Alvaro Roel

Richard Plant


Using GIS to Improve Rice Yields


Marysville rice grower Charley Mathews, Jr. was one of the first California rice producers to try the new yield mapping technology when he purchased a yield monitor and mapping software in 1997. The results of mapping yield in a few fields that year demonstrated two things. The first was that a rice field that looks uniform from the windshield can have a surprising amount of yield variability. The second was that mapping this variability raised more questions than it answered. In many of the fields some areas were clearly not yielding up to their potential. In an effort to find out why, Mathews and other Sacramento Valley rice growers have teamed up with University of California researchers to examine the factors underlying spatial variability in yield, using research support from the Rice Research Board and the John Deere Corporation. Not surprisingly, they have found that there are almost as many possibilities as there are rice fields.


One of the best ways to analyze the data that comes from a yield map is through a geographic information system, or GIS, which can be used not only for visual comparison of maps, but also for statistical analysis. Figure 1 shows a yield map from a rice field taken in 1998. The field generally yielded well, but had three major bad areas, in the southwest corner, the southeast corner, and near the middle of the west side. The pattern of low yield bears a strong resemblance to the pattern in a false color infrared aerial photograph of the field taken in April, and shown in Fig. 2. A false color image shows reflected infrared radiation as red. Since healthy vegetation strongly reflects infrared radiation, red areas in the image are those with a good stand. It is evident that the low yielding areas had not established a good early stand.


Examining the data for causes of the poor early stand led to the conclusion that the primary cause was variability in water depth. Fig. 3 shows the portions of the field below and above the mean elevation. This pattern is almost the same as that of the yield map in Fig. 1. It is important to note that it was not the depth of the water that caused the problem but rather the fact that the water depth was highly variable, so that different parts of the field were at different levels of development. This effect was probably exacerbated by the very cool early spring in 1998, so that rice in deeper water emerged later than rice in shallower water and stayed behind throughout the season.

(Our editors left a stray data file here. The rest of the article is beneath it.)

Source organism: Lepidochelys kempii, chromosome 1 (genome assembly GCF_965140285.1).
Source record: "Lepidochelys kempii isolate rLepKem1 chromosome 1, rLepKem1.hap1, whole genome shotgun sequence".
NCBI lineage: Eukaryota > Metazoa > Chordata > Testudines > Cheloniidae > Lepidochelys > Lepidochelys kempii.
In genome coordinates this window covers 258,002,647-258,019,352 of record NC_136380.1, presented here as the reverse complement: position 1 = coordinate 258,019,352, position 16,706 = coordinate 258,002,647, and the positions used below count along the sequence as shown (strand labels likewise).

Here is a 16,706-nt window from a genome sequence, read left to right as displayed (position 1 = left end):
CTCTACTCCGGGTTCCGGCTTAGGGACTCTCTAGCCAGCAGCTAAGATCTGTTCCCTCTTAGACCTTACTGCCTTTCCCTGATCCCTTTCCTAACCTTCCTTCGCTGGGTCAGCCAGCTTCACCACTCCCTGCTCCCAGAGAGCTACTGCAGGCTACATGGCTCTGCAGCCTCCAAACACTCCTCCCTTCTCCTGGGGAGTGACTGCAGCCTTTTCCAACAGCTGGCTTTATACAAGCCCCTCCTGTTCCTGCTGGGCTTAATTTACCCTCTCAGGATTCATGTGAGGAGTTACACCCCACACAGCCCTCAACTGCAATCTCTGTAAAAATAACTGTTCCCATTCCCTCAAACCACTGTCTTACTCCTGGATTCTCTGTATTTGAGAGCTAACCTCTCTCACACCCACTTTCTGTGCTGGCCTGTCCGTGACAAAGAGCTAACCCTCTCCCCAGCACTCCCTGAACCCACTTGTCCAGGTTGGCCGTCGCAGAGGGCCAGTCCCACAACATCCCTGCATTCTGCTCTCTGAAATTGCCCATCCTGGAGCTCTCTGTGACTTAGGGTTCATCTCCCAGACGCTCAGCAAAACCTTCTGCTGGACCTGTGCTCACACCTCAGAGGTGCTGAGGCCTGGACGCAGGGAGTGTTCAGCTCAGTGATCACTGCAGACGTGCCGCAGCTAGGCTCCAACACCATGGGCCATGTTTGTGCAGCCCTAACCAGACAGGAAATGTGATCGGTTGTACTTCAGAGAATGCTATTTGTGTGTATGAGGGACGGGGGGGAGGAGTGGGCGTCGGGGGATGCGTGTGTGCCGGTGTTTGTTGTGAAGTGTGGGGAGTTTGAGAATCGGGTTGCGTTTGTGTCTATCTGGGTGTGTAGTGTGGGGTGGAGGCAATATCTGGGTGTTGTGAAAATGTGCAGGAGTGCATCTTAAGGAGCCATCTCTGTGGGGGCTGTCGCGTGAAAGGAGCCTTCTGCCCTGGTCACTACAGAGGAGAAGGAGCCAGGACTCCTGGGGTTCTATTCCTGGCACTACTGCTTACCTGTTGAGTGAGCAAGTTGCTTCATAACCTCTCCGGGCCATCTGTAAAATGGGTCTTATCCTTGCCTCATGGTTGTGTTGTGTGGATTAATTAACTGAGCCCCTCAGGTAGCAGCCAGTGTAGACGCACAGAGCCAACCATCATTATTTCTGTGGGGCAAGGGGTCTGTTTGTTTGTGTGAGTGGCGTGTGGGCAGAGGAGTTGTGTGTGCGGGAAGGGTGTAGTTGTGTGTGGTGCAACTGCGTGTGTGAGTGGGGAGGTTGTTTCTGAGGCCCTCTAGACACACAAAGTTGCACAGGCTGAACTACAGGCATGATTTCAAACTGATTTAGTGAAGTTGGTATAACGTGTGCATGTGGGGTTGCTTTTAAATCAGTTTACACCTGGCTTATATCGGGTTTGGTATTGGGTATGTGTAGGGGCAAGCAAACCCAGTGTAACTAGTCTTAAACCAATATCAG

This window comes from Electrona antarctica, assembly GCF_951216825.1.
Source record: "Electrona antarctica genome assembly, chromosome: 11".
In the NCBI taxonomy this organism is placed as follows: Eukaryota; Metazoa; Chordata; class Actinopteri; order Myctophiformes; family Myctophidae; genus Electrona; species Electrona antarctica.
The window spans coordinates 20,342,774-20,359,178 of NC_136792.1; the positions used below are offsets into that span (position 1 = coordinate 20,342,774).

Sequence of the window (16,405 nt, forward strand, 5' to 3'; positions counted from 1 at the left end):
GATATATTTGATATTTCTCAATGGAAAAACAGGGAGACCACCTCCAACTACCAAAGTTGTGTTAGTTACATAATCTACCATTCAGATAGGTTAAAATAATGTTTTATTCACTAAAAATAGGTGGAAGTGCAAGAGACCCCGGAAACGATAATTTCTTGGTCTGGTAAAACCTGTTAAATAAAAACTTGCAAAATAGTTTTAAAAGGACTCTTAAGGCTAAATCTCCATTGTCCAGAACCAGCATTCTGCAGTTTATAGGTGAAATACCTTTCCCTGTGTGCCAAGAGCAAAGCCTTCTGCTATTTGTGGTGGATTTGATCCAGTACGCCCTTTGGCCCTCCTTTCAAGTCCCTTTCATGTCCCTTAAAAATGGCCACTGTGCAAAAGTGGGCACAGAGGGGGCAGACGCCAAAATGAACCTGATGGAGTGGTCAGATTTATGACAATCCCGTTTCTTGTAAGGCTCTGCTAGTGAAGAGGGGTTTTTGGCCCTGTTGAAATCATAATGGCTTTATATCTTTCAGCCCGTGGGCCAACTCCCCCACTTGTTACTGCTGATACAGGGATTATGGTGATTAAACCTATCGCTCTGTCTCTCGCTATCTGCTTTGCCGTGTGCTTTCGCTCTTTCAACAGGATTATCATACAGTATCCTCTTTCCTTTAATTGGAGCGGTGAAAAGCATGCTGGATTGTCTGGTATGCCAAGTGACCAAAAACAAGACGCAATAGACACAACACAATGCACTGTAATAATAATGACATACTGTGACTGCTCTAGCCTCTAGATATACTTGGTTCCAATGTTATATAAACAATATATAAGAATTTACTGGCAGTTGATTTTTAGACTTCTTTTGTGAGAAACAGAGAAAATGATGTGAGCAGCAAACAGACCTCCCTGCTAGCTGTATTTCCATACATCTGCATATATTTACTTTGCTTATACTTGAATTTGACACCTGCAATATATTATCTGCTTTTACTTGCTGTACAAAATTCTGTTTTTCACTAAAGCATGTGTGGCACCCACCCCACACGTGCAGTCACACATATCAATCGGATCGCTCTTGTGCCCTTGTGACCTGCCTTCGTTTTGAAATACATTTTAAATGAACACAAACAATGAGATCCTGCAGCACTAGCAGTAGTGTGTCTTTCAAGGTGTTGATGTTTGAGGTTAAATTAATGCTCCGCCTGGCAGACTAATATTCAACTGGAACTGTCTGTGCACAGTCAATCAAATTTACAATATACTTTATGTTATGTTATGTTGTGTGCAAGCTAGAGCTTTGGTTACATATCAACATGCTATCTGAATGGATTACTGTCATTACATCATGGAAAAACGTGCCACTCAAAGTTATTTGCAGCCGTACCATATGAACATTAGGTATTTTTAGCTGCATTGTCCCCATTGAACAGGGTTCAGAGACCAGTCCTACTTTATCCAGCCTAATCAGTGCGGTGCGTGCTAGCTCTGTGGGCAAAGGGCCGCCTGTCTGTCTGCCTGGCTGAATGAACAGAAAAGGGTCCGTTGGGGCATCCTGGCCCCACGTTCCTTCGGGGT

Up to this point the analysis was primarily a visual comparison of maps, but now the analytical power of the GIS was added to the effort. Alvaro Roel, a graduate student at UC Davis, carried out an economic analysis of the data. He first converted the grain yield map shown in Fig. 1 to an economic yield map. Although yield varied across the field, inputs were applied uniformly, so the costs were the same at each point. The break-even yield value was subtracted from the grain yield and the resultant number was multiplied by the price per pound of rice. This resulted in the profit map shown in Fig. 4. This map has superimposed on it the boundaries between the high and low elevation areas of the field (Fig. 3). This emphasizes the correspondence between elevation and yield. By computing the difference between mean economic yield in the high and low areas and multiplying this by the total low area Roel could estimate the return on a laser leveling operation.


The laser leveling was in fact carried out in the spring of 1999. Fig. 5 shows the yield maps of the two years side by side. It is evident that much of the variability in yield that was present in 1998 was gone in 1999. Figure 6 shows how the yield variability in 1999 was reduced compared to 1998. Not all of this reduction can be attributed to the laser leveling, of course, since other factors such as differences in weather may have also been important.


There is still much to be learned about the use of site-specific management tools in rice production. However, this example, and others like it, shows, that by keeping the focus on the bottom line these tools can be used to improve economic productivity.





 Figure 1: Rice yield map. Grower: Charles Mathews. Area of the field: 86 acres. Location: Marysville - California. Growing season 1998. Number of yield data points: 45000.












Figure 2. Infrared Image. April 1998.




Figure 3. Delineation of  low and high elevation areas of the field. 1998 growing season.






Figure 4. Dollars per acre lost or earned in 1998 (before leveling the field) and the delineation of the topographic low and high areas of the field. 




Figure 5. Dollars per acre lost or earned in both growing seasons. (a) Before leveling. (b) After leveling.



Figure 6. Average profit  of the two topographic areas (Low and High) and profit  difference between these two areas before and after the leveling (LEV.) procedure.




Alvaro Roel - PhD ecology student. Department of Agronomy and Range Sciences - UC Davis.


Richard Plant -  Professor at the Departments of Agronomy and Range Sciences and Biological and Agricultural Engineering - UC Davis.